Digital Democracy: Governance and Resistance in a Digital Era
Dr James Muldoon (Exeter), Dr Rahel Süß (Humboldt), Roberta Fischli (St Gallen)
Democratic politics increasingly takes place in digital environments and is mediated by digital technologies. This workshop explores the possibilities and pitfalls of democratic politics by drawing on political theory to understand and critique emerging patterns at the intersection of democracy and technology. We need a better understanding of how pressing political issues – climate change, global inequalities, and new forms of oppression – are entangled with the use of digital technologies which reshape our ideas of freedom, equality, power, and democracy.
To do so this workshop will explore the following questions (1) how should we understand the transformation of democratic politics in a digital era in which many democratic processes are now digitally mediated? (2) what normative conceptions of democracy and digital technology will assist us in confronting recent challenges posed by these transformations? (3) what new forms of governance and resistance have emerged in this digital era and how should we respond?
The role of digital technology in democratic politics is yet to be sufficiently explored within political theory. Although political theory has come late to the question, it is well situated to help us interrogate both the conceptual and normative problems raised by these new forms of politics. Theorists have a wide variety of resources within the tradition of political theory including in the history of political thought, contemporary analytic political philosophy and critical theory for understanding the structure, role and purpose of technology. These tools allow theorists to analyse the extent to which connection and access should be considered as empowering forces, or whether they open a new digital divide between democratic subjects.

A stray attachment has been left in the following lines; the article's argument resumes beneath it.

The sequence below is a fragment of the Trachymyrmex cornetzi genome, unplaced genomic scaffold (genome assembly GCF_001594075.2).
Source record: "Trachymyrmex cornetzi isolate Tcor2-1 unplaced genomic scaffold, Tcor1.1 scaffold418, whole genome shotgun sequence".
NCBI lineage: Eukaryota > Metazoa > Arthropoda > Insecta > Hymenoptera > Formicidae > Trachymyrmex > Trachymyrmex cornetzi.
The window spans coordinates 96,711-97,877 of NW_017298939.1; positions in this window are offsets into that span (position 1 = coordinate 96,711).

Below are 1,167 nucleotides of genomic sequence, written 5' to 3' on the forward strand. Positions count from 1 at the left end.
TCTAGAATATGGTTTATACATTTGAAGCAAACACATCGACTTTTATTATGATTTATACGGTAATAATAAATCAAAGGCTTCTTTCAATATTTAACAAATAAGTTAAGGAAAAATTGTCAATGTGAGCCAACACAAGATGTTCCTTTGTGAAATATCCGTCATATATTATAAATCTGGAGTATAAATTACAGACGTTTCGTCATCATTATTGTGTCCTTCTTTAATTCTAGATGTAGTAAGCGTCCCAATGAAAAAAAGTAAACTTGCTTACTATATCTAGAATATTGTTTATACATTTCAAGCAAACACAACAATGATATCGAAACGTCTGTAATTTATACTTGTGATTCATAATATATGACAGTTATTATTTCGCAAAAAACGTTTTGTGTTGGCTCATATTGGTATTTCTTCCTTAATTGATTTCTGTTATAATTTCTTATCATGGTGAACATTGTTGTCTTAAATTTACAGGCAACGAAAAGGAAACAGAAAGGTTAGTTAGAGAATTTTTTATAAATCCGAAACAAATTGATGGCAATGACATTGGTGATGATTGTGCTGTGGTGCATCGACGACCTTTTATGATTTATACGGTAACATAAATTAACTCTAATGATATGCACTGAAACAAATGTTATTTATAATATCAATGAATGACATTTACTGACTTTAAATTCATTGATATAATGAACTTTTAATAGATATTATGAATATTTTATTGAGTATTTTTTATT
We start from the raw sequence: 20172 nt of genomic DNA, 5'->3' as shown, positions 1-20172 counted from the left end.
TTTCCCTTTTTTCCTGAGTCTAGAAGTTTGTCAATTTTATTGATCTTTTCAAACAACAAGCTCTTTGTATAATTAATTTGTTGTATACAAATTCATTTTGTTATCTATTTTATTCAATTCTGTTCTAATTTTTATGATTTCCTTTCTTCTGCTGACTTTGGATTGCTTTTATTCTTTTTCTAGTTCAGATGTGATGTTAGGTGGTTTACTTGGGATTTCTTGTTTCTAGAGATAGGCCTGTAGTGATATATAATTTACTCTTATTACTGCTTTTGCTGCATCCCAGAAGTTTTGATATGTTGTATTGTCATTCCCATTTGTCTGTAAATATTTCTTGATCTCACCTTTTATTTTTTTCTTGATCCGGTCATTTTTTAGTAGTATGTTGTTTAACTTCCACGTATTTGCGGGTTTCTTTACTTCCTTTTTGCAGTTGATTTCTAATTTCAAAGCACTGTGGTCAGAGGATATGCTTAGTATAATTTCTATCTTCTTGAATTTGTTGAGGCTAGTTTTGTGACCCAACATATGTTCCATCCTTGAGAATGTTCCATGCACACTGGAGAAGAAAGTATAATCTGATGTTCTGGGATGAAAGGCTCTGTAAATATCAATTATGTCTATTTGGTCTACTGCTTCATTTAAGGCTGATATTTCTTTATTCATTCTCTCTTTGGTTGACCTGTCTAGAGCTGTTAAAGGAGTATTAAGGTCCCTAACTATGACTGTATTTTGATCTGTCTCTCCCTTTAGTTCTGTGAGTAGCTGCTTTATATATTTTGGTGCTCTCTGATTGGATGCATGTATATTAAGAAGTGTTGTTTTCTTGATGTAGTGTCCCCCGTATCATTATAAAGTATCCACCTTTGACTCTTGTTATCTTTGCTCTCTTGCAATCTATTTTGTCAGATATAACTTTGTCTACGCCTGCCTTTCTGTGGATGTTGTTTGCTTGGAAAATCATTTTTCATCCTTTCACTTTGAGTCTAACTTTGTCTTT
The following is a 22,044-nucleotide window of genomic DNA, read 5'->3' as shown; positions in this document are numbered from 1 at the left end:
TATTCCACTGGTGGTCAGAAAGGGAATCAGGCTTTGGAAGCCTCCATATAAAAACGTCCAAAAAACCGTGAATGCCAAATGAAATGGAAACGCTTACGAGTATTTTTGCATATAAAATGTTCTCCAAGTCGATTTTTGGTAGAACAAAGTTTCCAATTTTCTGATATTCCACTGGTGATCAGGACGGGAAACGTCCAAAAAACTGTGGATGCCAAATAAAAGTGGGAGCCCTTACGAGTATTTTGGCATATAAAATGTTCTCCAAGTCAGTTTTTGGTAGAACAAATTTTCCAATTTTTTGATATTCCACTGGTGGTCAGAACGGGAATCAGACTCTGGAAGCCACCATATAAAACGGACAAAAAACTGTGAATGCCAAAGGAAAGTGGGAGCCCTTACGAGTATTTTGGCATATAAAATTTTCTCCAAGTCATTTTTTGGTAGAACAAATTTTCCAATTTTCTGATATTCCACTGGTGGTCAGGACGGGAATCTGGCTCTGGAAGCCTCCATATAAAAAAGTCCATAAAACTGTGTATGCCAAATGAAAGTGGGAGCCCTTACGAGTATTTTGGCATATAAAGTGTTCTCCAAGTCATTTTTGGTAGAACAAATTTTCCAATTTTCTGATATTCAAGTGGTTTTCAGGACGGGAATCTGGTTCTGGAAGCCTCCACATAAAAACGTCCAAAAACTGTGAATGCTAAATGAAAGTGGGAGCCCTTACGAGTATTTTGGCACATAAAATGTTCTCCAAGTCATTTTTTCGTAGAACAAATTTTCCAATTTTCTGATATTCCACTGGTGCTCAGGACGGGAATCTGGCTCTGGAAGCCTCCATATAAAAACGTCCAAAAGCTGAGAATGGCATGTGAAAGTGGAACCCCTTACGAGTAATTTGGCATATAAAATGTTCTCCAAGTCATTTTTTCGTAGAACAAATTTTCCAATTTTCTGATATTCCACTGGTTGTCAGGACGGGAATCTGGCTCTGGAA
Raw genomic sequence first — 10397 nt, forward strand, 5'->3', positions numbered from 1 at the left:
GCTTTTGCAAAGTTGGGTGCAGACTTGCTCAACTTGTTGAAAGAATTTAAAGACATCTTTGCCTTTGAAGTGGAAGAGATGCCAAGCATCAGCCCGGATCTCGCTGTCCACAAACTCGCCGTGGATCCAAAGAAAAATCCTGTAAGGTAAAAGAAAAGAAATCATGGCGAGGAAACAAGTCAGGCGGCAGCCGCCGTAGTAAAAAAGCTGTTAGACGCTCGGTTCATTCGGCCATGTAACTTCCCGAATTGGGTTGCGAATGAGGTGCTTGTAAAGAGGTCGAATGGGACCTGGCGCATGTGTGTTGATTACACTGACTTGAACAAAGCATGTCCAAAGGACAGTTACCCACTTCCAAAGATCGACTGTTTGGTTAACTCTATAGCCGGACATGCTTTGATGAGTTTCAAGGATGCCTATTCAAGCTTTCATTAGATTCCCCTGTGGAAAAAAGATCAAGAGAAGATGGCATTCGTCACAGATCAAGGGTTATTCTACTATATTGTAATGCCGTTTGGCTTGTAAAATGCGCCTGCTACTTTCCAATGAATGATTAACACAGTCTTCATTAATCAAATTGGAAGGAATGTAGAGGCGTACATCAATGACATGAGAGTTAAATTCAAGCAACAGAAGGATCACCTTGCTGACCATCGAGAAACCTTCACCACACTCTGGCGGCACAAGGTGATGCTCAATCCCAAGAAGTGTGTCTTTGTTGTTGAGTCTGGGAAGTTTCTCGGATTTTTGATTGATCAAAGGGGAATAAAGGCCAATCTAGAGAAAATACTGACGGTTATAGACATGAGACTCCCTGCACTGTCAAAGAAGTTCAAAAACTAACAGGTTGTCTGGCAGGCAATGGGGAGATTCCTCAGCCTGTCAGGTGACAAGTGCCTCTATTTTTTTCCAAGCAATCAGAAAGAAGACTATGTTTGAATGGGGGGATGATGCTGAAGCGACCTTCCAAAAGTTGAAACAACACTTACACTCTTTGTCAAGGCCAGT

The workshop aims to attract critical scholars at the intersection of political science, sociology, philosophy and media studies who are working on empirical and normative questions related to digital technology and democratic politics. We are particularly interested in topics around platform governance, digital political parties, social movements, politics of AI, civic tech, the digital public sphere, digital sovereignty, regulating tech platforms, data commons, surveillance technology, questions concerning racism and (in)justice, data colonialism, climate tech, the role of tech in finance, policing powers, online communities and the digital architecture of online spaces. Scholars could address these questions from a range of perspectives including anti-racism and anti-colonialism, feminism, Marxism, critical theory, and so on.
If you want to apply, please submit an approx. 400-words abstract of your paper by 13th June 2022. All abstracts and enquiries about the workshop should be sent to firstname.lastname@example.org. We aim to allow for 25 minute presentations and 20-25 minutes for Q&A for each paper.
+44 (0) 161 306 6000